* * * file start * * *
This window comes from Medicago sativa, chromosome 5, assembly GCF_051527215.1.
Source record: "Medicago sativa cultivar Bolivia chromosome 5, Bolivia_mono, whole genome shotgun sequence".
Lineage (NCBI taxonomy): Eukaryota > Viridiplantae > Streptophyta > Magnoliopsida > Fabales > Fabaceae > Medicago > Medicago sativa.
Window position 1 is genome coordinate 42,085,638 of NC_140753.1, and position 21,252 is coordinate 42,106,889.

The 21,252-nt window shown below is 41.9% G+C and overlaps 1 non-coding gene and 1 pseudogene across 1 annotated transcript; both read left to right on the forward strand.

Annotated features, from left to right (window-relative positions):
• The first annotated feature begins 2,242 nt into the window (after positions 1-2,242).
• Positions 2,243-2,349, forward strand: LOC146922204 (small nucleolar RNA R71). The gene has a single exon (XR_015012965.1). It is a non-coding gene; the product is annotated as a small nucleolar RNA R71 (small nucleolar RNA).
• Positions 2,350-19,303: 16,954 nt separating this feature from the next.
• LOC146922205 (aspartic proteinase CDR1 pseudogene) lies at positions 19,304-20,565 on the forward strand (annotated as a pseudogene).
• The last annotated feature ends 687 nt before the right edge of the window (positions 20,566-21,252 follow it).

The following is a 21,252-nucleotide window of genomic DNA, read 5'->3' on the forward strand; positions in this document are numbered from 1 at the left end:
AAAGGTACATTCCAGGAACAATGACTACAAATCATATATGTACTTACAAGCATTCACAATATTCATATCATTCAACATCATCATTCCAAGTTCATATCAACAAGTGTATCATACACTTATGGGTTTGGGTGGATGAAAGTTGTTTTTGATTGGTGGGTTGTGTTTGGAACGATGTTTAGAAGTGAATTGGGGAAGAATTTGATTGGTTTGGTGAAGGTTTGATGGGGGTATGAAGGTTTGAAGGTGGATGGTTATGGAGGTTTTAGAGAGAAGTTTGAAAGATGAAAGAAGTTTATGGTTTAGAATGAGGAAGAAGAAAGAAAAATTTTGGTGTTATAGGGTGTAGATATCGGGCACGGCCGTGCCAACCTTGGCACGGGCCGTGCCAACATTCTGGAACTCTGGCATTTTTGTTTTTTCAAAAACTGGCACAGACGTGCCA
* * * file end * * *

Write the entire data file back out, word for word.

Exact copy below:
This window comes from Medicago sativa, chromosome 5, assembly GCF_051527215.1.
Source record: "Medicago sativa cultivar Bolivia chromosome 5, Bolivia_mono, whole genome shotgun sequence".
Lineage (NCBI taxonomy): Eukaryota > Viridiplantae > Streptophyta > Magnoliopsida > Fabales > Fabaceae > Medicago > Medicago sativa.
Window position 1 is genome coordinate 42,085,638 of NC_140753.1, and position 21,252 is coordinate 42,106,889.

The 21,252-nt window shown below is 41.9% G+C and overlaps 1 non-coding gene and 1 pseudogene across 1 annotated transcript; both read left to right on the forward strand.

Annotated features, from left to right (window-relative positions):
• The first annotated feature begins 2,242 nt into the window (after positions 1-2,242).
• Positions 2,243-2,349, forward strand: LOC146922204 (small nucleolar RNA R71). The gene has a single exon (XR_015012965.1). It is a non-coding gene; the product is annotated as a small nucleolar RNA R71 (small nucleolar RNA).
• Positions 2,350-19,303: 16,954 nt separating this feature from the next.
• LOC146922205 (aspartic proteinase CDR1 pseudogene) lies at positions 19,304-20,565 on the forward strand (annotated as a pseudogene).
• The last annotated feature ends 687 nt before the right edge of the window (positions 20,566-21,252 follow it).

The following is a 21,252-nucleotide window of genomic DNA, read 5'->3' on the forward strand; positions in this document are numbered from 1 at the left end:
AAAGGTACATTCCAGGAACAATGACTACAAATCATATATGTACTTACAAGCATTCACAATATTCATATCATTCAACATCATCATTCCAAGTTCATATCAACAAGTGTATCATACACTTATGGGTTTGGGTGGATGAAAGTTGTTTTTGATTGGTGGGTTGTGTTTGGAACGATGTTTAGAAGTGAATTGGGGAAGAATTTGATTGGTTTGGTGAAGGTTTGATGGGGGTATGAAGGTTTGAAGGTGGATGGTTATGGAGGTTTTAGAGAGAAGTTTGAAAGATGAAAGAAGTTTATGGTTTAGAATGAGGAAGAAGAAAGAAAAATTTTGGTGTTATAGGGTGTAGATATCGGGCACGGCCGTGCCAACCTTGGCACGGGCCGTGCCAACATTCTGGAACTCTGGCATTTTTGTTTTTTCAAAAACTGGCACAGACGTGCCA